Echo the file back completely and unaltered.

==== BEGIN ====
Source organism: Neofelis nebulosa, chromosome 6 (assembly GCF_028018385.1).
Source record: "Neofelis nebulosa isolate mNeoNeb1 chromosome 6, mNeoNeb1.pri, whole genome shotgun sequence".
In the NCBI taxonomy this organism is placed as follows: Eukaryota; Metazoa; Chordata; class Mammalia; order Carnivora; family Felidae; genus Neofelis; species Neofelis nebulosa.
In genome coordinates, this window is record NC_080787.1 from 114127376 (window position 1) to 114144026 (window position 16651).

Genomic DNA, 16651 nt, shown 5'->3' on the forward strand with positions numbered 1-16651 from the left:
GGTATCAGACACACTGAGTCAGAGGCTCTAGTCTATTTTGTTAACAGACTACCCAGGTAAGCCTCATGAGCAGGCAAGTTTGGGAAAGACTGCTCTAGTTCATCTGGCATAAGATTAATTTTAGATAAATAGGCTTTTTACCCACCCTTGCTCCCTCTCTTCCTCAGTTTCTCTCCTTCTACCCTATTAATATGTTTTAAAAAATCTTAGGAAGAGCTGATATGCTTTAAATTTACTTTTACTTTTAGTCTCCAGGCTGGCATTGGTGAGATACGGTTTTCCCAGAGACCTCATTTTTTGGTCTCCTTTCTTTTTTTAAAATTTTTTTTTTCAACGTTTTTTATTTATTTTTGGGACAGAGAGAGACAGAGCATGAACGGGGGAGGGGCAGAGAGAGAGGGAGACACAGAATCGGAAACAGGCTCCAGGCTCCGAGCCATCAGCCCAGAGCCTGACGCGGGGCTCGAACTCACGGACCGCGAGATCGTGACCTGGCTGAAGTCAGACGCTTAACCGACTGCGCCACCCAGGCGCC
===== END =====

Source organism: Neofelis nebulosa, chromosome 6 (assembly GCF_028018385.1).
Source record: "Neofelis nebulosa isolate mNeoNeb1 chromosome 6, mNeoNeb1.pri, whole genome shotgun sequence".
In the NCBI taxonomy this organism is placed as follows: Eukaryota; Metazoa; Chordata; class Mammalia; order Carnivora; family Felidae; genus Neofelis; species Neofelis nebulosa.
In genome coordinates, this window is record NC_080787.1 from 114127376 (window position 1) to 114144026 (window position 16651).

Genomic DNA, 16651 nt, shown 5'->3' on the forward strand with positions numbered 1-16651 from the left:
GGTATCAGACACACTGAGTCAGAGGCTCTAGTCTATTTTGTTAACAGACTACCCAGGTAAGCCTCATGAGCAGGCAAGTTTGGGAAAGACTGCTCTAGTTCATCTGGCATAAGATTAATTTTAGATAAATAGGCTTTTTACCCACCCTTGCTCCCTCTCTTCCTCAGTTTCTCTCCTTCTACCCTATTAATATGTTTTAAAAAATCTTAGGAAGAGCTGATATGCTTTAAATTTACTTTTACTTTTAGTCTCCAGGCTGGCATTGGTGAGATACGGTTTTCCCAGAGACCTCATTTTTTGGTCTCCTTTCTTTTTTTAAAATTTTTTTTTTCAACGTTTTTTATTTATTTTTGGGACAGAGAGAGACAGAGCATGAACGGGGGAGGGGCAGAGAGAGAGGGAGACACAGAATCGGAAACAGGCTCCAGGCTCCGAGCCATCAGCCCAGAGCCTGACGCGGGGCTCGAACTCACGGACCGCGAGATCGTGACCTGGCTGAAGTCAGACGCTTAACCGACTGCGCCACCCAGGCGCC